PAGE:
Before my second trip to the range to retest the Solo, I ran into trouble. Actually, trouble ran into me. I was hit by a car while riding my bicycle. Many Christmases ago grandma got run over by a reindeer and had a song dedicated to the event. Me? I got run over by a Buick and all I got were these lousy bruises. And lemme tell ya, those cars are very solidly constructed. Fortunately, the bike and I survived with nothing broken, not even a spoke. However, my accuracy suffered as a result, as did most of my body which also turned the color of a freshly picked eggplant.

Nevertheless, I sucked it up and limped back to the range just a couple of days after being felled like an oak before a bulldozer. Gee whiz, the things I do for you people.

The Solo’s accuracy suffered as much as I did when I shot it with basic range ammo, but not enough to make me want to throw half dollars downrange instead of dimes. I’m not suggesting that you try this at home, but I’m saying I shot a couple more boxes of non-premium, non-recommended rounds through this particular Solo. Kimber recommends 124-grain or heavier hollowpoints. I used 115-grain ball ammo, and once again they worked just fine.


I’m not discounting the early Solo failure reports. In my opinion — and this goes for cars as well as guns — early adopters are unfairly punished for taking a chance on unproven engineering or new production. Teething problems notwithstanding, the Kimber Solo Carry that I tested was as consistent and reliable as precipitation in a rain forest. The Solo proved to me that it’s a sweet little handgun that reliably fired hundreds of 9mm rounds including the most craptastic, both imported and domestic, without any problems. The Solo Carry has killer good looks and fires a killer round, so what’s the issue?

Potential buyers who can get past the reputation may gag at the price. The MSRP for the Solo Carry is $765, and as befitting a small gun from a small-market manufacturer, discounts are also on the small side. Pistols from Ruger, Sig Sauer, Smith & Wesson and other manufacturers that are comparable in weight and firepower to the Solo can be purchased for less, and in some cases a lot less. It’s a very competitive market.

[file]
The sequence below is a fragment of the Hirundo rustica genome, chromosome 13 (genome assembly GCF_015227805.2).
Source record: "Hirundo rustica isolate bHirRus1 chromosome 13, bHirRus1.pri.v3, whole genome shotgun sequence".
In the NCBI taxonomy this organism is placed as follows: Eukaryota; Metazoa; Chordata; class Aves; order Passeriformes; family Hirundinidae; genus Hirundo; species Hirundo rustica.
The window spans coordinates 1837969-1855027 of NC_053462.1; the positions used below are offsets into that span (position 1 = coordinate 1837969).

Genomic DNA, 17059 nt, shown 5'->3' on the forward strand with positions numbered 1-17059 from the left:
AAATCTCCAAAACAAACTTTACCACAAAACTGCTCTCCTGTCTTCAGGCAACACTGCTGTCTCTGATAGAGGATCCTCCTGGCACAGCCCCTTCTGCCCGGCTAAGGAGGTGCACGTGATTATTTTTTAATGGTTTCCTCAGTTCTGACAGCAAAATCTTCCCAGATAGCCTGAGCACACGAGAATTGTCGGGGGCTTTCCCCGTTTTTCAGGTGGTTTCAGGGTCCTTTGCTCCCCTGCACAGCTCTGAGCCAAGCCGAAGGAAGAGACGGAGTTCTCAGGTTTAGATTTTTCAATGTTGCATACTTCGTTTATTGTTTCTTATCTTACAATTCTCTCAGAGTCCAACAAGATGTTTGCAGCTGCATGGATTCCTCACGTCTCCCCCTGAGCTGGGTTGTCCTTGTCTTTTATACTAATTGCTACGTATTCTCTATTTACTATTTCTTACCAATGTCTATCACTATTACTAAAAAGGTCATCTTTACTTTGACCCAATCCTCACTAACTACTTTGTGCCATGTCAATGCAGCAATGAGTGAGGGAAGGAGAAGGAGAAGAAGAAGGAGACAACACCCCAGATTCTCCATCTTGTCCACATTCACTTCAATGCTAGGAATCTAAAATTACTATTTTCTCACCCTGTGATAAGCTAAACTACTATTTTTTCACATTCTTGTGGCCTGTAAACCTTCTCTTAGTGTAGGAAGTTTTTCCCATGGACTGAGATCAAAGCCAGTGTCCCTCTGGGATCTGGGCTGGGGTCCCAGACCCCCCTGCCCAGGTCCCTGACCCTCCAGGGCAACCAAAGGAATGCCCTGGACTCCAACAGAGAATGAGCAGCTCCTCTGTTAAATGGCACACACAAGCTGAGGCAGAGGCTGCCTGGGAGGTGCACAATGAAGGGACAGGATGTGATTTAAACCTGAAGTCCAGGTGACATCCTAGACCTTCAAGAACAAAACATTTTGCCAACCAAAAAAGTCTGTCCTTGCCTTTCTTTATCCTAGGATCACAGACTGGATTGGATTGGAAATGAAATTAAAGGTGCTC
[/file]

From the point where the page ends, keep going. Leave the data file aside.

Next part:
Diehard Kimber fans might not mind paying a few extra hundred for this pistol. If they do, they should be rewarded with a great-looking, fine-shooting, good-handling, accurate, all-metal gun that works like a charm.



Model: Kimber Solo Carry

Caliber: 9mm

Magazine capacity: 6 rounds

Materials: Aluminum frame, stainless-steel slide

Weight empty: 17.2 ounces

Barrel Length: 2.67″ 1:10 twist rate

Overall length: 5.5″

Sights: Fixed front and rear, three dot

Action: Striker fired, single action

Finish: Matte black lower (KimPro II); stainless-steel upper

Price: $765 MSRP

RATINGS (out of five stars)

Style * * * * *

Step right up and don’t be shy, because you will not believe your eyes. She’s a beauty…one in a million girls. Why would I lie? It’s not like I own stock in the company.

I added that last part.

Ergonomics (carry) * * * * *

It’s tiny. If it was any more slender that its 1.2 inches, it could slide under a door like a delivery pizza. It’s lightweight and perfectly capable of hitching a ride in almost any pocket or purse. There’s just no reason to leave home without it.

Ergonomics (firing) * * * *

The gun points well. The grip is comfortable but short, so shooters who demand a full grip or the ham-handed will have to purchase the optional eight-round extended magazine. Good luck finding one. The trigger is smooth and reasonably light, but anyone expecting a 1911 trigger will be disappointed. The trigger does not reset quickly. The sights are just fine. One-handed shooting is strictly a one-shot-at-a-time affair unless aiming at an airplane in flight.